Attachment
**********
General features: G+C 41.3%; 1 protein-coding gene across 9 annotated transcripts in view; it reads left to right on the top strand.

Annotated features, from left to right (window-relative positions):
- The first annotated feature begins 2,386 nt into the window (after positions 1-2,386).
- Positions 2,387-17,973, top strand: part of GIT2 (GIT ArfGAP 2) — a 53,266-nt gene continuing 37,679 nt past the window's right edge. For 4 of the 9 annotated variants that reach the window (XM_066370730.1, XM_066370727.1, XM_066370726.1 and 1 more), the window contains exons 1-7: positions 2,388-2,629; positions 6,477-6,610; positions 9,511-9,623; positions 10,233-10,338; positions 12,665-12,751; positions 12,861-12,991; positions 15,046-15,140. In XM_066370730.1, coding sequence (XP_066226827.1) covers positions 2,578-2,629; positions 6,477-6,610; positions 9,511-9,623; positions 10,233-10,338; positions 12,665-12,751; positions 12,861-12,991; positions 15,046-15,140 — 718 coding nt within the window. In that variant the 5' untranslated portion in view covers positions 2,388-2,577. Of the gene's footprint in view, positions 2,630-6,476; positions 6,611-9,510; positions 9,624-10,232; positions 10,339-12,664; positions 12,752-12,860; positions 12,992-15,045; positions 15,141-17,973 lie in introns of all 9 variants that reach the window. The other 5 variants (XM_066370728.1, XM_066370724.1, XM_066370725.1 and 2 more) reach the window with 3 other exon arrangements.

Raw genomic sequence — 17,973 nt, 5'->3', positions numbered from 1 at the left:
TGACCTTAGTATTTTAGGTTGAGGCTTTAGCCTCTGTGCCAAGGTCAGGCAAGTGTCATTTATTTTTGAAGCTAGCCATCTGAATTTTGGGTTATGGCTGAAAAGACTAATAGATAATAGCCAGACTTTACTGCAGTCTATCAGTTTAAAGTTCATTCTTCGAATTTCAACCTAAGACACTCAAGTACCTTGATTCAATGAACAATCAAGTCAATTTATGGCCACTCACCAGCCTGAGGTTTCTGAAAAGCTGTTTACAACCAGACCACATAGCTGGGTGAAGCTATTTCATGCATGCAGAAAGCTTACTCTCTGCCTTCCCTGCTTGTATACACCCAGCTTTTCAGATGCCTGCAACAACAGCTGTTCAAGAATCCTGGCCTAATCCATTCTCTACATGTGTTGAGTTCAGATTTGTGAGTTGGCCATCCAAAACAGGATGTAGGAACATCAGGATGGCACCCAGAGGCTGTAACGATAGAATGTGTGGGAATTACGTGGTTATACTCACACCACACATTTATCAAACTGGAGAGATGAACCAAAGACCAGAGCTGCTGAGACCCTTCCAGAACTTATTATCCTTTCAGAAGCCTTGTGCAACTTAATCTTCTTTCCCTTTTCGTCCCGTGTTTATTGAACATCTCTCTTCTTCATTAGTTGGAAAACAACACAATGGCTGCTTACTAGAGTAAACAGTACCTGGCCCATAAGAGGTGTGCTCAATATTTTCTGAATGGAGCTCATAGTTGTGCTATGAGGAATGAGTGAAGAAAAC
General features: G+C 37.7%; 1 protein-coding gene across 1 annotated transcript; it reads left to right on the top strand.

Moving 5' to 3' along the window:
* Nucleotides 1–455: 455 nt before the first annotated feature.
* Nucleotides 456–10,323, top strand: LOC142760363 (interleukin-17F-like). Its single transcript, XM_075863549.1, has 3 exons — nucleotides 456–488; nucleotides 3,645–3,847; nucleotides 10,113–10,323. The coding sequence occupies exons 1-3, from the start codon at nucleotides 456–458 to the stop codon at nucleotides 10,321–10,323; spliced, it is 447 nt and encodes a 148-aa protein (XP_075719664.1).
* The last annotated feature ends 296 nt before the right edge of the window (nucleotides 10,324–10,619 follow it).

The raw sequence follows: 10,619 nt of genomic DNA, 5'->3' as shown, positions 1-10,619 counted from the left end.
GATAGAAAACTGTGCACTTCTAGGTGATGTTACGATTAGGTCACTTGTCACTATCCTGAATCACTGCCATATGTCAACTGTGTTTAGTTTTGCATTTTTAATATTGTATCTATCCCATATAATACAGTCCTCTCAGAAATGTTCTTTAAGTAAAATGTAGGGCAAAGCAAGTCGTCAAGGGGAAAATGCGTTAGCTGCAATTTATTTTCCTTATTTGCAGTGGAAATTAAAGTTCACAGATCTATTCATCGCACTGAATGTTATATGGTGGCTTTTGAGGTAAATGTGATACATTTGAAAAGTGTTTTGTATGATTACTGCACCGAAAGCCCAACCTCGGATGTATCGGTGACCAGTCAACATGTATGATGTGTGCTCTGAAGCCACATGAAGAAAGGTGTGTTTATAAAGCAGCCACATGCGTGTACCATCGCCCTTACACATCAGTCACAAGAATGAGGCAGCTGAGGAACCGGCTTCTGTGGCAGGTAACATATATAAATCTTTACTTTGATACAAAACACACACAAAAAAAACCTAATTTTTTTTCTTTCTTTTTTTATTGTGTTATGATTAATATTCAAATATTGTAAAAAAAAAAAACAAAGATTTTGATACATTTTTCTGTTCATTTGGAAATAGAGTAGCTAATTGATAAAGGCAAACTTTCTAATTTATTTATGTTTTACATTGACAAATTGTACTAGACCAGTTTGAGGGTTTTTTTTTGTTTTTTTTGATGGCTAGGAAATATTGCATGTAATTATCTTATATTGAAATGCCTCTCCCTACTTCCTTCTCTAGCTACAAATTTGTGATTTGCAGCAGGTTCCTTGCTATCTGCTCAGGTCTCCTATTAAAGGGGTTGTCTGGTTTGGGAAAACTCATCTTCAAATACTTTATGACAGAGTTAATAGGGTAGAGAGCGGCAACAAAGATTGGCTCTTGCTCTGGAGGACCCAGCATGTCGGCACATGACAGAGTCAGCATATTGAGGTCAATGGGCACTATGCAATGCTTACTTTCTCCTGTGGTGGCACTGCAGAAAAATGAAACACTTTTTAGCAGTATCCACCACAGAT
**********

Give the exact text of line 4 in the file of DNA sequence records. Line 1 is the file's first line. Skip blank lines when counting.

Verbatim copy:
- Positions 2,387-17,973, top strand: part of GIT2 (GIT ArfGAP 2) — a 53,266-nt gene continuing 37,679 nt past the window's right edge. For 4 of the 9 annotated variants that reach the window (XM_066370730.1, XM_066370727.1, XM_066370726.1 and 1 more), the window contains exons 1-7: positions 2,388-2,629; positions 6,477-6,610; positions 9,511-9,623; positions 10,233-10,338; positions 12,665-12,751; positions 12,861-12,991; positions 15,046-15,140. In XM_066370730.1, coding sequence (XP_066226827.1) covers positions 2,578-2,629; positions 6,477-6,610; positions 9,511-9,623; positions 10,233-10,338; positions 12,665-12,751; positions 12,861-12,991; positions 15,046-15,140 — 718 coding nt within the window. In that variant the 5' untranslated portion in view covers positions 2,388-2,577. Of the gene's footprint in view, positions 2,630-6,476; positions 6,611-9,510; positions 9,624-10,232; positions 10,339-12,664; positions 12,752-12,860; positions 12,992-15,045; positions 15,141-17,973 lie in introns of all 9 variants that reach the window. The other 5 variants (XM_066370728.1, XM_066370724.1, XM_066370725.1 and 2 more) reach the window with 3 other exon arrangements.